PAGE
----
|Daniel Pearce, Cassie Beck and Sara Surrey in|
The festival – now in its 35th year – features a raft of world premiere plays by upcoming and established playwrights over the course of almost two months. The shows are all performed by the Actors Theatre of Louisville in their impressive facility on the city’s riverfront. With a respectable hotel (the Galt House, where our group stayed) and a plethora of restaurants and bars within walking distance, all the ingredients for a great theatre geek weekend were in place, and the results did not disappoint.
Taking advantage of one of the festival’s New Play Getaway weekend packages, I and six other St. Louis theatre folk made the trek to Kentucky to see five – count ‘em, five – shows: one on Friday night, one on Sunday afternoon, and three on Saturday (a matinee, an evening performance, and a nightcap at 11 PM). We all loved three of them and disliked the other two to varying degrees – a rather remarkable unanimity of opinion from a group that usually has pretty widely divergent tastes in drama. Even the two that we thought were failures, however, failed in mostly interesting ways. Indeed, one measure of the strength of the festival, in my mind, was the fact that nothing we saw was mediocre.
Friday night started things with a bang with the energetic comedy Elemeno Pea by Molly Smith Metzler in the company’s main stage Pamela Brown Auditorium. Plot summary: “When Devon visits Simone for an end-of-summer sibs fest on Martha’s Vineyard, she finds her little sister changed beyond recognition. As personal assistant to wealthy and demanding trophy wife Michaela Kell, Simone enjoys a lavish beachfront lifestyle that these girls never could have imagined growing up in blue-collar Buffalo—but is all this luxury really free of cost?”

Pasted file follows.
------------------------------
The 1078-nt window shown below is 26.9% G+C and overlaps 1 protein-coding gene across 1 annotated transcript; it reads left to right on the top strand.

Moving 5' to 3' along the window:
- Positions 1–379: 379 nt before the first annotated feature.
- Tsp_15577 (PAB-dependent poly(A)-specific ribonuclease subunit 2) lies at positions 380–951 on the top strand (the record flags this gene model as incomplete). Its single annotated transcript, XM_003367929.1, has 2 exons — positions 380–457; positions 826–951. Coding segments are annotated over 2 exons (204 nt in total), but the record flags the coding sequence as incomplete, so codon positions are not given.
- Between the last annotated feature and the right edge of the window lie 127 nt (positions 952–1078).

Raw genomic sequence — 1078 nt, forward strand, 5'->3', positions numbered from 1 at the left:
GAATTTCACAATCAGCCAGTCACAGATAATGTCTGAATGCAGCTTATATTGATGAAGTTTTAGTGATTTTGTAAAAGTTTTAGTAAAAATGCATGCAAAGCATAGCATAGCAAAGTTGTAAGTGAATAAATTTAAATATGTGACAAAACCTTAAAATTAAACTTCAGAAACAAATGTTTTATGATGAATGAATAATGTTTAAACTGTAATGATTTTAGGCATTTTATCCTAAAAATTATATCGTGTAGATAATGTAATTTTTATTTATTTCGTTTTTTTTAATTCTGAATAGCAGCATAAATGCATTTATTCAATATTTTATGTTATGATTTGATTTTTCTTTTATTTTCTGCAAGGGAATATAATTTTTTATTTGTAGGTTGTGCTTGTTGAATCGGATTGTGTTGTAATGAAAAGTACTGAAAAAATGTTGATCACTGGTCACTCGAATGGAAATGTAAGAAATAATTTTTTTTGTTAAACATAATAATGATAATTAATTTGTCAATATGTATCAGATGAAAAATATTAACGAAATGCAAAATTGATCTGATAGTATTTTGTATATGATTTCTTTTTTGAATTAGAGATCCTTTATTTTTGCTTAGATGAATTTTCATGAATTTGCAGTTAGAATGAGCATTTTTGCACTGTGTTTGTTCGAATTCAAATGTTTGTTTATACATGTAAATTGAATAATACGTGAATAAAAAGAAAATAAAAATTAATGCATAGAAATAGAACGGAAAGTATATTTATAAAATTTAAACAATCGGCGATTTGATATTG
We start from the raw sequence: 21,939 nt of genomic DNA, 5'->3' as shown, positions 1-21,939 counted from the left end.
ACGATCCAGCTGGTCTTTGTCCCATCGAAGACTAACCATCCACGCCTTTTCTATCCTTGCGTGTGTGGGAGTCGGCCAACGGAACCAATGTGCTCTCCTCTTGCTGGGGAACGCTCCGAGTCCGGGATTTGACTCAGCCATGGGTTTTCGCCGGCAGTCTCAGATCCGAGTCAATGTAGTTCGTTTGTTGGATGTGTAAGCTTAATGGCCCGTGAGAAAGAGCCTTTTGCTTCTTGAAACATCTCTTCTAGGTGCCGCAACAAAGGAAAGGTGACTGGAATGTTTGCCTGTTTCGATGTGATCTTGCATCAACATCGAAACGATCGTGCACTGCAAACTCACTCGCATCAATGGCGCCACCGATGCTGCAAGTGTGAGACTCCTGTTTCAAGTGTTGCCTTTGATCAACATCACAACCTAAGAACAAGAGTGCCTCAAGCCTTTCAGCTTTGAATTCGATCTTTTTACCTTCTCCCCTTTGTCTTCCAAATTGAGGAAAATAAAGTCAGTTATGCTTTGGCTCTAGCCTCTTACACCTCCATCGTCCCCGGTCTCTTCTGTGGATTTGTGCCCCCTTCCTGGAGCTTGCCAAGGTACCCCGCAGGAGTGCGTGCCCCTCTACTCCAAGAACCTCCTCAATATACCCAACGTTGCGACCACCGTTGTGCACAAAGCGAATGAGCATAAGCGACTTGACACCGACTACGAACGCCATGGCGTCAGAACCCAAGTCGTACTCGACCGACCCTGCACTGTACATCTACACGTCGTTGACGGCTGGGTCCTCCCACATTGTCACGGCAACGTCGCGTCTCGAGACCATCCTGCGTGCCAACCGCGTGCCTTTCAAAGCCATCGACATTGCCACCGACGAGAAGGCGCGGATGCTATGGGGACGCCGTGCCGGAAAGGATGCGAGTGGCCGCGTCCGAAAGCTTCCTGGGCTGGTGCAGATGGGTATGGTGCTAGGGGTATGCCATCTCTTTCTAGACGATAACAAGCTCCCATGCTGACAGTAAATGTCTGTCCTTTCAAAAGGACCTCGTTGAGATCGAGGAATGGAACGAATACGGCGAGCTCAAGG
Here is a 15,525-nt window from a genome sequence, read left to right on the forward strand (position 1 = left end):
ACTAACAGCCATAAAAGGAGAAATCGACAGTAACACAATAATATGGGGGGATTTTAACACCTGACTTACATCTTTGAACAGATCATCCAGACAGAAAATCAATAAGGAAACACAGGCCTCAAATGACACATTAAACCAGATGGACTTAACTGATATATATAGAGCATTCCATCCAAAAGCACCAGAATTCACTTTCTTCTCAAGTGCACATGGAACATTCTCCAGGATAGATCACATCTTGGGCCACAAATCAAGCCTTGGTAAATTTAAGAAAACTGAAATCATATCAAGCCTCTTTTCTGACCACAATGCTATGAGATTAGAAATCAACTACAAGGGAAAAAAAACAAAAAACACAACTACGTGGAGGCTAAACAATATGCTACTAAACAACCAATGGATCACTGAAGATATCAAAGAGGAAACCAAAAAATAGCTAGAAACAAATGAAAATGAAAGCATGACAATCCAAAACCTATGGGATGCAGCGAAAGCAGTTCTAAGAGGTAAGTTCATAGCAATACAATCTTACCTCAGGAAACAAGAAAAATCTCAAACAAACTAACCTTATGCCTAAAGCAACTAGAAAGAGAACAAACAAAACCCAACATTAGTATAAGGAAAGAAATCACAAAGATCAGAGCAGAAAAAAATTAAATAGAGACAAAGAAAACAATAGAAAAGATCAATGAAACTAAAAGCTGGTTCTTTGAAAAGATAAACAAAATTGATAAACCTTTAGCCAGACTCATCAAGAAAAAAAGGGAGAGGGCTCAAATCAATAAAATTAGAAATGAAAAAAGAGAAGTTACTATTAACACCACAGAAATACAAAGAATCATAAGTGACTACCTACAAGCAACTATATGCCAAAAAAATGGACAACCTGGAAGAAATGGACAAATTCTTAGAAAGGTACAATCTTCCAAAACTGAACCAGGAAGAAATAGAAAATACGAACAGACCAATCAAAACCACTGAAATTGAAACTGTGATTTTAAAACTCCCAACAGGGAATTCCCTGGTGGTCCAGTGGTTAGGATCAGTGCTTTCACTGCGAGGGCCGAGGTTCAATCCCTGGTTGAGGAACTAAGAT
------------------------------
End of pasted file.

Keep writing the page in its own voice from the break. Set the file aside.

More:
Lampooning the self-indulgence of the excessively wealthy is a time-honored theatrical tradition and Pea fills the bill nicely. Metzler resists the temptation to make Michaela entirely a cartoon and even gives Simone’s foppish boyfriend a genuine moment or two. As with all the shows in the festival, a strong cast and impressive tech made a good case for the show.
The necessarily lavish set might be a challenge for some smaller theatre companies, but otherwise I’d expect this to have a good post-festival life on the regional theatre scene.
Saturday afternoon brought Anne Washburn’s A Devil at Noon, staged with just about every technical trick in the book in the Bingham Theatre. The Bingham is the Lexus of black box spaces, with a stunning lighting grid, surround sound, and a sophisticated set of traps and motorized lifts.
Ms. Washburn’s script pushes those technical facilities to their limit, but it’s an incoherent mess. It’s intended as a kind of homage to Philip K. Dick and, given that it makes just as little sense as some of Dick’s more hallucinatory novels, I suppose it succeeds in that regard. The combination of demanding tech and narrative opacity will likely keep this one from seeing the light of day very often.
Things were looking up again Saturday night, with a top-notch presentation of A. Rey Pamatmat’s beautiful and painfully realistic Edith Can Shoot Things and Hit Them. Twelve-year-old Edith (a crack shot with her air rifle, hence the title) and her brother Kenny are largely fending for themselves in “a non-working farm” in the Midwest, kept afloat only by their mostly-absent father’s inconsistent support checks. The situation is complicated by Kenny and his boyfriend Benji’s attempts to keep their blossoming romance concealed from Benji’s conservative parents.
Mr. Pamatmat’s insight into his young characters’ complex emotional lives rings true, as does his funny and utterly convincing portrayal of the boys’ attempts to come to grips with their sexuality. Any guy who has survived puberty will recognize their joy and pain, regardless of sexual orientation. Some things are just universal.
The show presents some casting challenges to companies interested in producing this script. Edith and Kenny are Philipino, so directors would need to find East Asian actors young enough and small enough to believably play the parts. Fortunately, Mr. Pamatmat has simplified the task by keeping the adults off stage and unseen. Technically, the script is well within the capabilities of even the smallest theatres, so this may be another work with a life outside of Louisville.
That’s enough for one blog post. I’ll save my comments on the last two shows for next time.